The controls are not all obvious. I highly recommend you read the user manual before getting to into it. You can let the radio charge up while you study up.You'll find a covered mini USB port, hold switch, and a reset hole on the left side. Volume is on the right. The headphone jack is on the top edge.
There are only 10 channel Presets. A little disappointing as my area has more than 20 FM stations channels within reach.
A dated aesthetic. It's almost exactly the same size as my RCA Lyra Slider but a clutter of buttons around a tiny screen.
FM and digital radio, but nothing else. It would have been nice if it had a little memory or a card slot to store MP3s, as some times there isn't anything worth listening to on the radio. I guess that's what MP3 players with FM radios are for.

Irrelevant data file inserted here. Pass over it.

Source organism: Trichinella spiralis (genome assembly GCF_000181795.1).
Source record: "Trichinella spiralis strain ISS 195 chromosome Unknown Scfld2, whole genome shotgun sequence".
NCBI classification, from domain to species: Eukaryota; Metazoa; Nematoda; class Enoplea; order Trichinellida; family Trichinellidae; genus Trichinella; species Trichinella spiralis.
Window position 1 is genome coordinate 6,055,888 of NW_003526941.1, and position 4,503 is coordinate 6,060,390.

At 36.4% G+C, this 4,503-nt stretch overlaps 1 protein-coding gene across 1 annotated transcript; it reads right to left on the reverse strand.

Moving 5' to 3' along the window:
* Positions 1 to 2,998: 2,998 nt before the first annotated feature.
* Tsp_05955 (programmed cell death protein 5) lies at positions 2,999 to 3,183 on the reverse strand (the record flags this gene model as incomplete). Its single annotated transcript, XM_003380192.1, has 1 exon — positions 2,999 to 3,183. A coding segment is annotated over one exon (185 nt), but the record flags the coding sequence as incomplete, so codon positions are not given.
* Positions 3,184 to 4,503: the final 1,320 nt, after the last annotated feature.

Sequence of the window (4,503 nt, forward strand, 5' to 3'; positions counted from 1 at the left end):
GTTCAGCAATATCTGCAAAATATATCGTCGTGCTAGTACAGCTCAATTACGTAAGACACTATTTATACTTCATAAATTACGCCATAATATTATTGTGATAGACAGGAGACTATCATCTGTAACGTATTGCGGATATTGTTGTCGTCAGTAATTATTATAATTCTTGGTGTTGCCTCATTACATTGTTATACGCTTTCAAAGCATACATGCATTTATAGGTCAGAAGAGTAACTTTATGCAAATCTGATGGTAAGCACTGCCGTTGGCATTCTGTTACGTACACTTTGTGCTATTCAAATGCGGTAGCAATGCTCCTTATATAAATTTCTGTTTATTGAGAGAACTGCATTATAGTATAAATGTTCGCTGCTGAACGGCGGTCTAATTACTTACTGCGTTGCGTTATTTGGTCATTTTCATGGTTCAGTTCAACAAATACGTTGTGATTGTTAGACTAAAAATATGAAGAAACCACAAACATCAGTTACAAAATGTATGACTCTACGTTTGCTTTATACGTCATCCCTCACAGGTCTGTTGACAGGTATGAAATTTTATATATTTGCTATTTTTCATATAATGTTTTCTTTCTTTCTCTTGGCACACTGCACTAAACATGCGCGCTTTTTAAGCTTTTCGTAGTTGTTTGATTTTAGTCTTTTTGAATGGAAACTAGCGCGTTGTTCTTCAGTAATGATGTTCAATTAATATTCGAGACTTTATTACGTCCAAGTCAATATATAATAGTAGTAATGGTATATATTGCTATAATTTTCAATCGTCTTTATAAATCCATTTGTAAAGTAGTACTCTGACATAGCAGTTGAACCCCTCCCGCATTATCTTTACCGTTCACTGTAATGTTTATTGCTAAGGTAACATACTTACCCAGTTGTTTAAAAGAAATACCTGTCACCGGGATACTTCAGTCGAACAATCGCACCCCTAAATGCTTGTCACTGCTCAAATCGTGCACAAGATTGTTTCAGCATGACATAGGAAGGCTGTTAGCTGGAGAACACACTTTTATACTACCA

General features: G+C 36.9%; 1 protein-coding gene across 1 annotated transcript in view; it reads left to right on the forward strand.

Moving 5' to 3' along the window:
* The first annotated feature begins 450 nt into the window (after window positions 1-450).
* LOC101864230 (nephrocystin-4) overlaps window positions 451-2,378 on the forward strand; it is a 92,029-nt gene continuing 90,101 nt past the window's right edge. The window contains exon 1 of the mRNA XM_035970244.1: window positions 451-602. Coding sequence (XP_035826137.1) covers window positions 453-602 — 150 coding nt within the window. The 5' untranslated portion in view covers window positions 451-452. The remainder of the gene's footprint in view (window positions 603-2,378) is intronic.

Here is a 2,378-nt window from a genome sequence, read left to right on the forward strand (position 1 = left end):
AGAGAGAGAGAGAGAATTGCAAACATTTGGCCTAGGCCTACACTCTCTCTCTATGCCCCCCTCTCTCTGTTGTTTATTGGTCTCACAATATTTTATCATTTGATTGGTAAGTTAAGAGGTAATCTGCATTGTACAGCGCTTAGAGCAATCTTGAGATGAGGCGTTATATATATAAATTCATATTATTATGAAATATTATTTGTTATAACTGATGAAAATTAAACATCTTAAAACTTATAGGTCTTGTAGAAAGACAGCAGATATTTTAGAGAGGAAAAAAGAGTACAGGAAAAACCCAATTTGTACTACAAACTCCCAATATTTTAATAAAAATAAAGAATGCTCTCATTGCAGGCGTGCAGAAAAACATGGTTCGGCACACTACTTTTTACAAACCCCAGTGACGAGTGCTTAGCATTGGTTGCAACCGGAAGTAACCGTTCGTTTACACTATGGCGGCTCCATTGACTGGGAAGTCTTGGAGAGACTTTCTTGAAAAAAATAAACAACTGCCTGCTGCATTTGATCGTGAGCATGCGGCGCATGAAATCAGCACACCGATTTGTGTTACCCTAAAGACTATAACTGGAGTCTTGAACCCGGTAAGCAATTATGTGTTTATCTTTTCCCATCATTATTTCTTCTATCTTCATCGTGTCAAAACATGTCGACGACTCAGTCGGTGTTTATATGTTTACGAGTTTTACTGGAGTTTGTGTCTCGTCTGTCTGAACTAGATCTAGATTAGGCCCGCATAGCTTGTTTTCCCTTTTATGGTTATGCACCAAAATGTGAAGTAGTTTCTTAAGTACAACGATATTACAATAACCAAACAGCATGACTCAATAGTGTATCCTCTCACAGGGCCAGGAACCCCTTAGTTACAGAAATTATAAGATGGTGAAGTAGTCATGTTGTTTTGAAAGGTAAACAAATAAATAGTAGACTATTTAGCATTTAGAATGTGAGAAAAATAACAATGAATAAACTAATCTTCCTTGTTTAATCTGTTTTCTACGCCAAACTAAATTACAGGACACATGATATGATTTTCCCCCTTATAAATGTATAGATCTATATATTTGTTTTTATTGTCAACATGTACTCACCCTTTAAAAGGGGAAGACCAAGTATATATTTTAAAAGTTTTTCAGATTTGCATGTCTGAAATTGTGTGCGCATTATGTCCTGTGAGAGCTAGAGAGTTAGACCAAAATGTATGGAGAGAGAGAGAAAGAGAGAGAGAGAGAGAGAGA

With the earphone jack on top, and all the controls on the face, it should work fine in a shirt pocket or the snug armband that comes with it.
The screen is just a little larger than an inch square (1.5" diagonal), but a slightly wider rectangle would have served better to display station and song info.
Volume control is on the side. A bit confusing as there are up and down and left and right buttons on the front that might have been more intuitive for volume control.
All in all it's a fine radio. Nothing amazing, but competent. Reception relies on your headphone cable, so you might get different results depending on the headphones you use. The included ones helped it find most of my normal stations.
Is it worth $50. Given that most MP3 players (other than ipods) include FM radios, I not sure. I think Microsoft has the right idea including HD and FM in the upcoming Zune HD. Yet if you've got $50 to kill and are impatient to try out HD radio in your area it's perfect.